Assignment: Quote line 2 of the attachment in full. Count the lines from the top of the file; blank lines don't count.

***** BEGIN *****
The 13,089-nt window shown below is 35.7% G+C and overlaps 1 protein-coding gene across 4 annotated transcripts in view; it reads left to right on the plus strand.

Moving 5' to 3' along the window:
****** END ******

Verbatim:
Moving 5' to 3' along the window: